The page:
April 14th, 2015
Study Adds to Evidence Linking Divorce and MI
A new study shows that after a divorce, people have an increased lifetime risk for myocardial infarction. Although previous studies have found that MIs occur more frequently in people who are divorced, this is the first study to prospectively examine the lifetime relationship between divorce and MI.
In a paper published in Circulation: Cardiovascular Quality and Outcomes, Duke University researchers analyzed data from a nationally representative cohort of 16,000 adults who were followed from 1992 to 2010. The increased risk for MI among the divorced was not explained by other social, psychological, or physiological factors that have been shown to influence MI.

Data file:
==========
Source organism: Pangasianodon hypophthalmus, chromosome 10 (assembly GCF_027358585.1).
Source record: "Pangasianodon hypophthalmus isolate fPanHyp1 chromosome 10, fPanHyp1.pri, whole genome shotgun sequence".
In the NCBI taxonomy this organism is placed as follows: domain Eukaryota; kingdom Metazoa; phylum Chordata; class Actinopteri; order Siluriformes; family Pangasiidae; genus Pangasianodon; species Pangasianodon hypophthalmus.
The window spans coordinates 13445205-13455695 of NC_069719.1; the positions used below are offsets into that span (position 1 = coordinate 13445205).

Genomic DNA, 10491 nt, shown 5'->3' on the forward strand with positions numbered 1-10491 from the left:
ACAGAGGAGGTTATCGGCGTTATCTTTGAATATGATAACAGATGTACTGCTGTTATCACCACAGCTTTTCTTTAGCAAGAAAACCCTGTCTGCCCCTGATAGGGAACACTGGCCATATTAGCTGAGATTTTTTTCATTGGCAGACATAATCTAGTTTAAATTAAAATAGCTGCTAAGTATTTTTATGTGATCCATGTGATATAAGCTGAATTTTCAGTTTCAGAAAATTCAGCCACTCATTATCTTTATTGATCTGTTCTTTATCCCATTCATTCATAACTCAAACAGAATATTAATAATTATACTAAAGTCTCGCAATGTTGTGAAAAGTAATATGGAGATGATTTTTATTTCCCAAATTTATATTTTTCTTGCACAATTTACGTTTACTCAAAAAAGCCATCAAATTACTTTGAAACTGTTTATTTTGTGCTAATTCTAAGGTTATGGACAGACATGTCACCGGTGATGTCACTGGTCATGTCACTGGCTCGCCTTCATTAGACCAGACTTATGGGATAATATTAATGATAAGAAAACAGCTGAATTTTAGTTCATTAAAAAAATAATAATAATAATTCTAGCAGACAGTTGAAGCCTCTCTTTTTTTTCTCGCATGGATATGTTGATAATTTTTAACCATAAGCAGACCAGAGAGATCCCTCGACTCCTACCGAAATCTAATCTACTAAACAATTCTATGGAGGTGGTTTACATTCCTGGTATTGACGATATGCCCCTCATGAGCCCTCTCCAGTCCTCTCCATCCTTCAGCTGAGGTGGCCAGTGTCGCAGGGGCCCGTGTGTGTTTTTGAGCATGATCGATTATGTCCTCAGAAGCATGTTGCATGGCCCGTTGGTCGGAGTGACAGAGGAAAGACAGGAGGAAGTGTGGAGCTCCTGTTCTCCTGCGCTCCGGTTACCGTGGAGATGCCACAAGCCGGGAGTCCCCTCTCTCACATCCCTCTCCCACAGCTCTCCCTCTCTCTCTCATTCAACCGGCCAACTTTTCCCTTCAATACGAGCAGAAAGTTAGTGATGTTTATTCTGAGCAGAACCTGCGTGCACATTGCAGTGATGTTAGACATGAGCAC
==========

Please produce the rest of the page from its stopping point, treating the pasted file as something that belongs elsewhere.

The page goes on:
“Contrary to expectations and existing literature, we found that losses of income and health insurance, and increases in depressive symptoms, alcohol use, and smoking, did not account for the excess risks attributable to a history of divorce in men and women,” the authors wrote. “We suspect that the acute and chronic stress associated with divorce may have played an important role in our findings for both sexes.”
The strength of the association was similar to that of established risk factors like smoking, diabetes, and high blood pressure. The findings suggest that the strength of the link between MI and divorce is comparable to the link with job loss and unemployment.
The findings were different for men and women. Men who divorced and remarried did not have an increased MI risk, but remarried women had an increased risk comparable with women who remained divorced.